I have hiked with and without friends... somehow, though, my chubby little self is ALWAYS last and lagging far behind. Makes for good photos, though. I spent the first couple of months blaming it all on the altitude, but I have come to face the music and realize that anyone, in my "well padded", chubby state would be panting along side me. Those kind of people don't seem to exist up here, so I just take my place at the end of the line and am grateful to be up there with the FFs (chubby girl code speak for the "Fit Folks.".)
The other day I went up Vail Mountain... good thing I have a year round pass for the gondola... it would have been a very long day without it.
Now, on some days, I will hitch my pack on and give it a good hike before settling on a spot to paint.
But on this particular day, I am telling you about now, I only made it 50 meters beyond the gondola landing zone to where the viewing deck is located.
Now, you have to understand, this view, from the viewing deck is spectacular. In the distance I can spot the peak where I nearly had a heart attack a few weeks back. Up there, looking out at the Sawatch Range, it feels like THAT is the view to paint. But it isn't. It is almost too daunting. Maybe some day I will tackle it. Anyways, on with the story. I clicked in the plastic buckles of my backpack and turned to begin my hike to find a more "reasonable" painting location. I think I took only four or five steps and stopped dead in my tracks. There it was- the ugliest part of the entire mountain, the top of one of the lifts, showing itself off to me in all it's glory. How many times had I dismissed this view? But I was unable to shake it. I walked a few feet more and then returned to my spot near the viewing platform, unpacked my gear and began.
So what was so different this time? The CLOUD. I had to paint it.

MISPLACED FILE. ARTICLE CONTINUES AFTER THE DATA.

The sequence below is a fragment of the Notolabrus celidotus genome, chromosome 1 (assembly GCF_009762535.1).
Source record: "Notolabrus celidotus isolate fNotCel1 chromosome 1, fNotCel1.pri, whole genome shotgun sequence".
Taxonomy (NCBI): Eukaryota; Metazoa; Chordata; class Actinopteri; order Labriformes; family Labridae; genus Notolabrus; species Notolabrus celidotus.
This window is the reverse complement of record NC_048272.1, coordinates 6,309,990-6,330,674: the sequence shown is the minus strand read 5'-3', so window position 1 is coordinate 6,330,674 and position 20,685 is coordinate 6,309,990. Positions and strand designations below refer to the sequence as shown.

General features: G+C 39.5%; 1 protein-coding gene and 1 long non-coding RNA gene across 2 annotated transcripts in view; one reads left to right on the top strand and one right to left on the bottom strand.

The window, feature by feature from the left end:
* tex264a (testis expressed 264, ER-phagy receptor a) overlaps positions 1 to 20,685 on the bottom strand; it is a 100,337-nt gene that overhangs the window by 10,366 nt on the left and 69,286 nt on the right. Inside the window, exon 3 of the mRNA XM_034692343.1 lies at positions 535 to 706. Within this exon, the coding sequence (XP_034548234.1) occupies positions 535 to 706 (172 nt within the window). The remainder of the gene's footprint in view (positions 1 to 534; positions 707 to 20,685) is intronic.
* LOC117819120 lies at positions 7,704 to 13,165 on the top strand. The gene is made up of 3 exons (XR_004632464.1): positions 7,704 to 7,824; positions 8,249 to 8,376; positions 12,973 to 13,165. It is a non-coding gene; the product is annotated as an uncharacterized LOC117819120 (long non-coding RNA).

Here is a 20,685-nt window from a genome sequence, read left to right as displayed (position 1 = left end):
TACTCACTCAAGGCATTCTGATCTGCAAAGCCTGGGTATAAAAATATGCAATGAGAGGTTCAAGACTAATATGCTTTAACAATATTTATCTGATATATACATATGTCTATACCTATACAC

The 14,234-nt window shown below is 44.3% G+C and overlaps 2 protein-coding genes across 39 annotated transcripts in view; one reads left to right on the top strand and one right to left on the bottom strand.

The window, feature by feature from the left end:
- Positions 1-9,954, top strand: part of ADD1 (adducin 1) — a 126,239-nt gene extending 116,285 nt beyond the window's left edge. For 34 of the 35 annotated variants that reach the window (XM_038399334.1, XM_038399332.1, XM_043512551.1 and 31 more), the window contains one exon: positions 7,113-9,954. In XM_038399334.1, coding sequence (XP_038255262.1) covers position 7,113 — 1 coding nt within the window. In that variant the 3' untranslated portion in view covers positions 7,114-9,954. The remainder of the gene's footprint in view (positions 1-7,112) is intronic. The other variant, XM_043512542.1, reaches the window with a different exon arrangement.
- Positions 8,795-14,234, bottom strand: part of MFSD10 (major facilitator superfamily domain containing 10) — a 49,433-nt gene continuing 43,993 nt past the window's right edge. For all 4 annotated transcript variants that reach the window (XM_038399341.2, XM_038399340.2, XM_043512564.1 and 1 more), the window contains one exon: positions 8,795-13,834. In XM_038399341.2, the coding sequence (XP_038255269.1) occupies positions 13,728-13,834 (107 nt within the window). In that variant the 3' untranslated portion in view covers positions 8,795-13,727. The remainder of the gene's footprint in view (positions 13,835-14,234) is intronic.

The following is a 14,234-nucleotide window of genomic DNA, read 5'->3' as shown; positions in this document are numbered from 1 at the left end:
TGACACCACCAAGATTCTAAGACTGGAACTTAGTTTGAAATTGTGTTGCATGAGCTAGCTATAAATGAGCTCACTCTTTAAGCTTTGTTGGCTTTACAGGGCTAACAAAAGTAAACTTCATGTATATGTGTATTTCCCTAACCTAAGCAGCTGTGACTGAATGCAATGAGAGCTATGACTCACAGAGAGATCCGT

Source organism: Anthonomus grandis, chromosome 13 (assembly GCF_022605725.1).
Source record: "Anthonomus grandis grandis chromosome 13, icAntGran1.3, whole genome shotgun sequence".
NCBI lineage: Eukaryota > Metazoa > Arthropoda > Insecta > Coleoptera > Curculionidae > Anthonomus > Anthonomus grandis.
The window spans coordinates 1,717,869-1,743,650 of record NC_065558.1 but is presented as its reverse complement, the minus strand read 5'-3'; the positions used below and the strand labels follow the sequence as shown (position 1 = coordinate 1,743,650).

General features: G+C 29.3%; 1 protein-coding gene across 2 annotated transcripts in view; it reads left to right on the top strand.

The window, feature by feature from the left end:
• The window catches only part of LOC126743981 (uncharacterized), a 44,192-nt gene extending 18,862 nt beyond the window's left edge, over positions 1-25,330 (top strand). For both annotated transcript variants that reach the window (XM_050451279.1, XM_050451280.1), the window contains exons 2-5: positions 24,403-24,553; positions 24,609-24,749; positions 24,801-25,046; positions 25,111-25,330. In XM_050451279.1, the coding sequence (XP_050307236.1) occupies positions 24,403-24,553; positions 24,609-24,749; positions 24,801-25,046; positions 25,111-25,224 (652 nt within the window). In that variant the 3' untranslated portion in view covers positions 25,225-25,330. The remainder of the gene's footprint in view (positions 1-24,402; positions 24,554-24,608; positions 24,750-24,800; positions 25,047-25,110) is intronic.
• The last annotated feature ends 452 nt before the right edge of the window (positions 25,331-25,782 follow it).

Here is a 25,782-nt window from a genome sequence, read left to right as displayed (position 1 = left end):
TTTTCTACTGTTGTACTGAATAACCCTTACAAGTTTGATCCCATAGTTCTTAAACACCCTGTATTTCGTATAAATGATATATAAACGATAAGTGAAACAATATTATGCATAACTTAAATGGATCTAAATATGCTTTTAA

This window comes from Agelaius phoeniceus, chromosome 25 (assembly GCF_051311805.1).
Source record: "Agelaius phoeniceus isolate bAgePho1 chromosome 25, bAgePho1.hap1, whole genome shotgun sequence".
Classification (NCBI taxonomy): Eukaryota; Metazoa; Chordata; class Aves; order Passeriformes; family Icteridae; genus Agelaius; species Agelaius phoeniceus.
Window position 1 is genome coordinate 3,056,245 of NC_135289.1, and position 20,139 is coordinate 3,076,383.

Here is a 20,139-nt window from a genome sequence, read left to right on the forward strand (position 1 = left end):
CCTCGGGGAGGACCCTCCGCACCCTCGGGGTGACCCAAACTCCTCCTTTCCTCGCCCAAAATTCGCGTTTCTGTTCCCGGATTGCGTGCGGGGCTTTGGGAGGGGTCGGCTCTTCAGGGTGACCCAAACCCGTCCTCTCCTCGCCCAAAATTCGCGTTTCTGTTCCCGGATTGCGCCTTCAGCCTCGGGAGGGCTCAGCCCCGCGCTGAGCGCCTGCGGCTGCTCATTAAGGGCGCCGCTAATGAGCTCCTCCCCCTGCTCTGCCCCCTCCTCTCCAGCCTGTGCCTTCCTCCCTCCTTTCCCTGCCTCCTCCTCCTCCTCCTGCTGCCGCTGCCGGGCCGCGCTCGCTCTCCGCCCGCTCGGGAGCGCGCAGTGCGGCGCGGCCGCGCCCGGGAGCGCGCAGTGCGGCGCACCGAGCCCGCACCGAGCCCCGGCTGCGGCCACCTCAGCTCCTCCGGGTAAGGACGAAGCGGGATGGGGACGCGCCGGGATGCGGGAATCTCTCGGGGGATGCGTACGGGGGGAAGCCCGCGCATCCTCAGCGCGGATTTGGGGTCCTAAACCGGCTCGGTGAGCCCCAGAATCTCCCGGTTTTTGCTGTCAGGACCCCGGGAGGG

I made a sketch in my sketchbook and, when I got home, painted it with my pastels. As I told you a few posts back, I have fallen in love with the pastels. However, I must admit, it is a love/hate relationship. The pastels are heavy to carry with me on my hikes. That would be bad enough, but they also have another drawback - once you are done with the pastel painting, you just can't fix it and forget it. Spray fixative does nothing to prevent it from smearing if you rub up against them (or stack them, even.) so the ONLY solution is to frame them... read "EXPENSIVE". Being that this whole living-in-the-mountains experiment is only temporary, I can assure you that none of my artwork is going to get framed. Packing that, at the end, would be cumbersome to say the least. So I have started to do two things: one is to take my little sketchbook along with me (definitely lighter load) and then do the pastels back at the house, but... BUT... it is a rental... I would freak out if I ruined the floors so I have to be uncharacteristically careful when I paint. So the other thing I have been doing is learning how to paint with oils, en plein air, out there in nature, on the spot.
This one, above, is oils done on paper (read:"cheap, cheap"), it is about 12"x12" and is of my favorite rock (don't you have a favorite rock?) If a rock could smile, I think this rock would have a really wide grin as the sun comes up in the east and warms it to the point of being hot to the touch, no matter how cool the day. Now I know that oil painting is not my "thing." My mother (bless her heart, I love her more than she can imagine) thinks I should just stick to what I am finally seeing some success in - that is pastels. My husband (I love him too) thinks my pastels "have more subtleties" to them. Granted. But what about the 80/20 rule?